December 14, 2017
Ari Abramson Speaks to The Future of Downtown Baltimore at Bisnow Event
Speaking before an audience attending Bisnow’s “The Future of Downtown Baltimore” seminar at the Four Seasons Hotel Baltimore, Ari Abramson, Vice President, Acquisitions for CRC explained that the continued existence of barriers will preserve the vibrancy of the multifamily sector, both locally and nationally. These barriers include: high levels of student debt, the decline in housing affordability, and limited availability of mortgage credit.
Regarding trends impacting the Baltimore City multifamily industry, Abramson added that “lifestyle choices increasingly favor renting for many young professionals and empty nester households staying or returning to Baltimore City. Many younger adults in Baltimore prefer the flexibility which renting offers for geographic mobility, which present options for new job opportunities and to be close to work and nightlife attractions.”
Abramson also discussed CRC’s acquisition of the mixed-use Brown’s Wharf in Fells Point earlier this year. “This area that encompasses Harbor Point and Harbor East is the recipient of a dramatic shift of energy,” he said. “Retailers and the business community are responding to the new activity along the eastern section of Baltimore City and we are seeing a continued migration of residents and employers,” Abramson added. CRC is currently making a significant investment into the physical plant upgrade of Brown’s Wharf to add greater street presence and improve the interior environment. A small marina will also be integrated into the project.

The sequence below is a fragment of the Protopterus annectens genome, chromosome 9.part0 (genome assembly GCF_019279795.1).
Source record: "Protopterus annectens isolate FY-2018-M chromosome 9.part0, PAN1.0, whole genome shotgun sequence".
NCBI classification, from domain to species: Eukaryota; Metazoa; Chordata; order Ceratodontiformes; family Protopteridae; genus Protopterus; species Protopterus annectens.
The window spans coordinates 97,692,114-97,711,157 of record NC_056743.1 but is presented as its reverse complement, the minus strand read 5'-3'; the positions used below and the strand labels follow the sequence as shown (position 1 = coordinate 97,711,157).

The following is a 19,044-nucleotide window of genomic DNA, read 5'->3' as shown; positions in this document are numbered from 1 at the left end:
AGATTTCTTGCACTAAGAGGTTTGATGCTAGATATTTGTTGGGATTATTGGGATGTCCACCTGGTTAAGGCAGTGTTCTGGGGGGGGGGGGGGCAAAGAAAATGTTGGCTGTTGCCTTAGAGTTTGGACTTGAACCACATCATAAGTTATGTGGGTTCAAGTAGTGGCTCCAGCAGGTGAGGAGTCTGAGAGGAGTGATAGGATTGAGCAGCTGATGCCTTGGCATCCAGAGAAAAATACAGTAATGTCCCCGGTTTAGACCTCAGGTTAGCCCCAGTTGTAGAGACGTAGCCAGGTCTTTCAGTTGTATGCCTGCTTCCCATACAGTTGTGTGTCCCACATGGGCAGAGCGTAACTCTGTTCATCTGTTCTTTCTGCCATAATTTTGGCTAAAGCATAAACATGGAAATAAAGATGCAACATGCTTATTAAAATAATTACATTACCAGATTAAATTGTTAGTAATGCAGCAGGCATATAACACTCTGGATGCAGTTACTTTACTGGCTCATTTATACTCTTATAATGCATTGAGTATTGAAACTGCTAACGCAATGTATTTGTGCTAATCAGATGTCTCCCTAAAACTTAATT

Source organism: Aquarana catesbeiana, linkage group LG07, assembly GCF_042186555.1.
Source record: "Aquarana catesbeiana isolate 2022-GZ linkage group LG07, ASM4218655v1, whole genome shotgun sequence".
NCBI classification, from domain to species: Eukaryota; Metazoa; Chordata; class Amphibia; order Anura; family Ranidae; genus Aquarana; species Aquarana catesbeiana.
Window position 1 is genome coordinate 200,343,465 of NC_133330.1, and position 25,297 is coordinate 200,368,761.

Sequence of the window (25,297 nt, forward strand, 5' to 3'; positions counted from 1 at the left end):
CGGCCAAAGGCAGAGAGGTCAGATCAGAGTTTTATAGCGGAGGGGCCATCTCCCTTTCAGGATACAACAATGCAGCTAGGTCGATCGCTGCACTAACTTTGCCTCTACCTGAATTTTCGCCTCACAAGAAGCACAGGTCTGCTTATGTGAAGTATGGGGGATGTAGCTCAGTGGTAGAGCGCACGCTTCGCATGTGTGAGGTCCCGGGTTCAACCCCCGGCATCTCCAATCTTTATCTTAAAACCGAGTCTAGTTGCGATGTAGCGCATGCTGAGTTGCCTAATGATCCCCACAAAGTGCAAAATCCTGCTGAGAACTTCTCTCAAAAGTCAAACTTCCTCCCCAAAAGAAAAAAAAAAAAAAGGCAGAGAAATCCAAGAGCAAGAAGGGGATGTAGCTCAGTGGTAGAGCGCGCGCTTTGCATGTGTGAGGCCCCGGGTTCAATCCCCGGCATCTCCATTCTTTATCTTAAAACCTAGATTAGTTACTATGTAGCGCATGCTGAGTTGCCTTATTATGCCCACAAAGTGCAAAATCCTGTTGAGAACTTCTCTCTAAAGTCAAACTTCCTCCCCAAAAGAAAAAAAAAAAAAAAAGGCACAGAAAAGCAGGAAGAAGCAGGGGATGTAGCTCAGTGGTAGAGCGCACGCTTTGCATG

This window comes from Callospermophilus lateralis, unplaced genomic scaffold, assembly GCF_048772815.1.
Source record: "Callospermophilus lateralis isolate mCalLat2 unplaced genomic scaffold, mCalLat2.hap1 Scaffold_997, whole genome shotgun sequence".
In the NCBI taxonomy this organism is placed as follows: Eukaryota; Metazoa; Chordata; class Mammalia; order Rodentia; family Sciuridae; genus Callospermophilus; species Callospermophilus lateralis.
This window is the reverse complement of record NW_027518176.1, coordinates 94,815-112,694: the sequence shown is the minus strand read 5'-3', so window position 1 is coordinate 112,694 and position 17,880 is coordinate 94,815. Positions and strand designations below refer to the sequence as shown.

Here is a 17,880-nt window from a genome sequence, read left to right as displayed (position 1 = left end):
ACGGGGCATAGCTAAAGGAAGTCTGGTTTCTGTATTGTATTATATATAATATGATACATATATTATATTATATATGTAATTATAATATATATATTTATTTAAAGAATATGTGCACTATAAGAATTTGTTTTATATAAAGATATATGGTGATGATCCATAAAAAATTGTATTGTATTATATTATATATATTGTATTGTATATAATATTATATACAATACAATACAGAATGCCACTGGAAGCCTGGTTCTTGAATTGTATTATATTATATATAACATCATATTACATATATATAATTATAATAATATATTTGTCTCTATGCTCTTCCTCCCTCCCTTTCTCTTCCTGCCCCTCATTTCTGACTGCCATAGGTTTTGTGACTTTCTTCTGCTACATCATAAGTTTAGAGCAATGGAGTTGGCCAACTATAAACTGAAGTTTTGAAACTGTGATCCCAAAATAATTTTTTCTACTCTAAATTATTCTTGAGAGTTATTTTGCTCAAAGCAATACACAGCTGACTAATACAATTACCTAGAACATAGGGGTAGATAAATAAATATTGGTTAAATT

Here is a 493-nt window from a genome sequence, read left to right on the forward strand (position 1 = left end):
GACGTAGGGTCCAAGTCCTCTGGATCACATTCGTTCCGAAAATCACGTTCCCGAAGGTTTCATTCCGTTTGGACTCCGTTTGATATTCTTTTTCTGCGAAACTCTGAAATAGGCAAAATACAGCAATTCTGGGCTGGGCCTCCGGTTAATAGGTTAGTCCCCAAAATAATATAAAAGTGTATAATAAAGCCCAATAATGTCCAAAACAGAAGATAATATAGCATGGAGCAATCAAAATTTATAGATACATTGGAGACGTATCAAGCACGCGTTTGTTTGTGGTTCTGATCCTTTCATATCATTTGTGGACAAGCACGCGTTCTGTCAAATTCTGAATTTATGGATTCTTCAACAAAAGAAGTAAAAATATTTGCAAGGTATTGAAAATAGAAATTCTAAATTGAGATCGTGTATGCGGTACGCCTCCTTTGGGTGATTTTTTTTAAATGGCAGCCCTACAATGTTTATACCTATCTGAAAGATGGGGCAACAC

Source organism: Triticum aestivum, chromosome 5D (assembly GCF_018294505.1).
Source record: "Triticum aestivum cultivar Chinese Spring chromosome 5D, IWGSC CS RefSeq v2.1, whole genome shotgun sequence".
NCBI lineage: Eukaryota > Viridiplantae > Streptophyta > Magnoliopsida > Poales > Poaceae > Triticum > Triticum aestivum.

“As new Class “A” apartments come on-line and new upscale developments continue in the urban core, we expect to see value-add multifamily opportunities emerge in slightly older vintage assets where rent and amenity gap exists,” Abramson added.
Other comments from the Bisnow presentation included:
“Outside investors are detecting a big upside by investing in Baltimore City,” explained Donald Fry, President and CEO of the Greater Baltimore Committee. “The renaissance occurring in downtown is driving job growth among both millennials and empty-nesters.”
“We are seeing activity in the 3,000 to 5,000 square foot range,” answered Terri Harrington, Senior Vice President of MacKenzie Commercial Real Estate Services, when asked about the size of companies looking for commercial office space downtown currently. In the Central Business District, the composition of these companies are defense contractors, non-profits, agencies and general businesses. While we are experiencing migration from the neighboring counties, out-of-state movement is not occurring. Obviously, this is something we need to work on.”
Mike Heslin, Market Manager for Lyft, revealed the downtown restaurant that experienced the highest volume of drop-offs according to a company survey. The winner was R. House in the Remington section of the city.
Continental Realty Corporation (CRC), headquartered in Baltimore and founded in 1960, is a full-service commercial real estate investment and management company. The privately-owned firm owns and manages a diversified portfolio of retail centers consisting of over 3.5 million square feet of space, as well as apartment communities featuring nearly 10,000 apartment homes. Positioned throughout the Mid-Atlantic and Southeast regions, the value of the portfolio exceeds $1.5 billion.
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